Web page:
The USB Promoter Group has announced the upcoming release of the USB4 specification. The new standard is based on Intel’s Thunderbolt protocol and supports a range of features, including data transfer rates of up to 40 Gbps, display interfaces, and power delivery. The detailed USB4 specification will be published in the middle of 2019.

The USB4 specification will be based on the Thunderbolt protocol that Intel has contributed to the USB Promoter Group. The new interface will use USB Type-C connectors and will maintain backwards compatibility with USB 2.0, USB 3.2, and Thunderbolt 3 interfaces.  The maximum data transfer rate supported by the new USB4 interface is 40 Gbps over 40 Gbps-certified cables. Also, USB4 will support various display protocols, and power delivery.

The USB4 standard will be officially ratified in the middle of 2019. At present over 50 companies are actively participating in the final stages of development of the draft USB4 specification.


Based on what we know about the USB4 specification at this point, the new standard will use the Thunderbolt protocol, but it will not be exactly Thunderbolt 3 as its functionality will likely be different.

USB Specifications
  USB 1.0 USB 2.0 USB 3.2 Gen 1 USB 3.2
Gen 2
USB 3.2
Gen 2x2
Alternative Branding - High Speed Super
Bandwidth 12 Mbps 480 Mbps 5 Gbps 10 Gbps 20 Gbps 40 Gbps
Encoding 8b/10b 128b/132b
Introduction 1996 2001 2009
(USB 3.0)
(USB 3.1 Gen 2)
2017 2019

The contribution of the Thunderbolt 3 protocol to the USB Promoter Group essentially brings TB3 to mainstream PC platforms and enables various companies to integrate its support into their products. Meanwhile, Intel’s Ice Lake processors will be the first CPUs to support Thunderbolt 3 natively.

“Releasing the Thunderbolt protocol specification is a significant milestone for making today’s simplest and most versatile port available to everyone,” said Jason Ziller, General Manager, Client Connectivity Division at Intel. “By collaborating with the USB Promoter Group, we’re opening the doors for innovation across a wide range of devices and increasing compatibility to deliver better experiences to consumers.”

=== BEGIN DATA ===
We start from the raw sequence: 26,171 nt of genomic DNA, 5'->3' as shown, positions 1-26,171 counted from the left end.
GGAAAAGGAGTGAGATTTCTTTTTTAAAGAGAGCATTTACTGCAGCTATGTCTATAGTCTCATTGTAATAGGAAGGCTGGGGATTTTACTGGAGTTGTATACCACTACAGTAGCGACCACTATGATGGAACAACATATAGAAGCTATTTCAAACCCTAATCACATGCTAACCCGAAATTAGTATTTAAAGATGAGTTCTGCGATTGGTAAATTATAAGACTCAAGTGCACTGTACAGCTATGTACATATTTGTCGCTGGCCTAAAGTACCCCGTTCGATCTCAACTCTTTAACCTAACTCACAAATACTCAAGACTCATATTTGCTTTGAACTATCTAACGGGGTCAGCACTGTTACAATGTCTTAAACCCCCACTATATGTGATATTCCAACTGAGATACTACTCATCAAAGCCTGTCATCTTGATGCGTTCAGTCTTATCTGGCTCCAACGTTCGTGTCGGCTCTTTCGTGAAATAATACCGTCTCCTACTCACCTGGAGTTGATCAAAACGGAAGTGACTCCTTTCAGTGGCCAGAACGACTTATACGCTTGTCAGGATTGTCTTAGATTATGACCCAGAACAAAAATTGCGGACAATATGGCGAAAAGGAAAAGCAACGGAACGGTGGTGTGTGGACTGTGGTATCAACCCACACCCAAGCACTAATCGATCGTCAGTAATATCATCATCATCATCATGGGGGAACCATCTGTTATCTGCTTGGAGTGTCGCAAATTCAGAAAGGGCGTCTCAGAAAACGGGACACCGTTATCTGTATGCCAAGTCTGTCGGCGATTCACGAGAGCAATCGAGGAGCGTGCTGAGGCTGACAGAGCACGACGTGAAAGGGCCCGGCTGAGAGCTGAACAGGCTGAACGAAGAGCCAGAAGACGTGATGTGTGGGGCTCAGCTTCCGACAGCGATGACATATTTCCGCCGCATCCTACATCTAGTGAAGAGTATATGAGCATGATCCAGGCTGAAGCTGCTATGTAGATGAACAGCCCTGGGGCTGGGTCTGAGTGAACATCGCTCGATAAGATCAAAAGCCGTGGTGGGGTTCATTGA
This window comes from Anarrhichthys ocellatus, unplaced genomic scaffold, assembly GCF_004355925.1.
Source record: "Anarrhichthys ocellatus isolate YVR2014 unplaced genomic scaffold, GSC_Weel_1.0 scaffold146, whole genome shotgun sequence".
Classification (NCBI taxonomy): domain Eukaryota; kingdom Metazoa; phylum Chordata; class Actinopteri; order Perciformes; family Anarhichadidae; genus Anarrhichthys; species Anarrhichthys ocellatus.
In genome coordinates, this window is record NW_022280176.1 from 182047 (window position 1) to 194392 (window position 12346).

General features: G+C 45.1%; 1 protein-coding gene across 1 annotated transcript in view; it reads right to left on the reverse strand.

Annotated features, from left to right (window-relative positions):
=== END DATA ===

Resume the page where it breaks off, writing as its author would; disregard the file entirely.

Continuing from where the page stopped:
Related Reading

Sources: USB Promoter Group, Intel

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  • Reflex - Monday, March 4, 2019 - link

    They don't:
  • ltcommanderdata - Monday, March 4, 2019 - link

    So if USB 4 is based on Thunderbolt 3, does it require active USB-C cables for distances longer than 0.5m? One issue with Thunderbolt 3 is that active USB-C cables were not compatible with USB 3.1 even though the cables looked the same. This could at least be explained to customers by calling them Thunderbolt 3 cables. If active cables are still required for USB 4, it'll be harder for customers to understand why some USB 4 cables (long active) aren't backwards compatible with USB 3.2 and older while some USB 4 cables (short passive) are.
  • Santoval - Monday, March 4, 2019 - link

    On a related note PCIe 4.0 should allow the next version of Thunderbolt (4?) to reach 80 Gbps with the same number of lanes and perhaps without even modifying the USB-C connector (however due to the huge bandwidth increase passive cables will presumably be limited to 50 cm tops). That might be one of the reasons Intel decided to open up Thunderbolt 3 now.
  • HStewart - Tuesday, March 5, 2019 - link

    My guess is that Intel will Join up with USB and come out with Joint TB4 / USB 5 release.
  • forextor - Monday, March 4, 2019 - link

    For the Alternative Branding, since High Speed and Super Speed is taken...., I suggest "Super Saiya Speed" for USB4.
  • 0siris - Monday, March 4, 2019 - link

    While they're at it, they should make an effort to include the required circuitry for HDMI alt mode in the USB 4 specification; that might coax TV manufacturers into including a USB C port on their TVs, since they seem to be unwilling to include DP alongside HDMI.

    I do wonder how much the USB 4 cables are going to cost... Thunderbolt 3 cables are not cheap.
  • imaheadcase - Tuesday, March 5, 2019 - link

    oh great, a "standard" that really is only standard by the connector. Power delivery almost is never in all the cables i've tested ever right.
  • jordanclock - Tuesday, March 5, 2019 - link

    The standard includes everything from the controller to the cable. Just because identifying compliant cables can be a pain in the ass doesn't mean there isn't a standard for the cable itself.

    Also, what do the cables have to do with power delivery? I haven't come across any USB-C cable that somehow restricted power delivery.
  • Dug - Tuesday, March 5, 2019 - link

    It's an issue with many cables. Some work some don't. Even from the same batch.
  • NoSoMo - Tuesday, March 5, 2019 - link

    The need to boost voltage up to 56v so the cables can really cranks some power down them. A 5a rated cable could do over 250w. That'd be a true single cable external vid card or other countless options.

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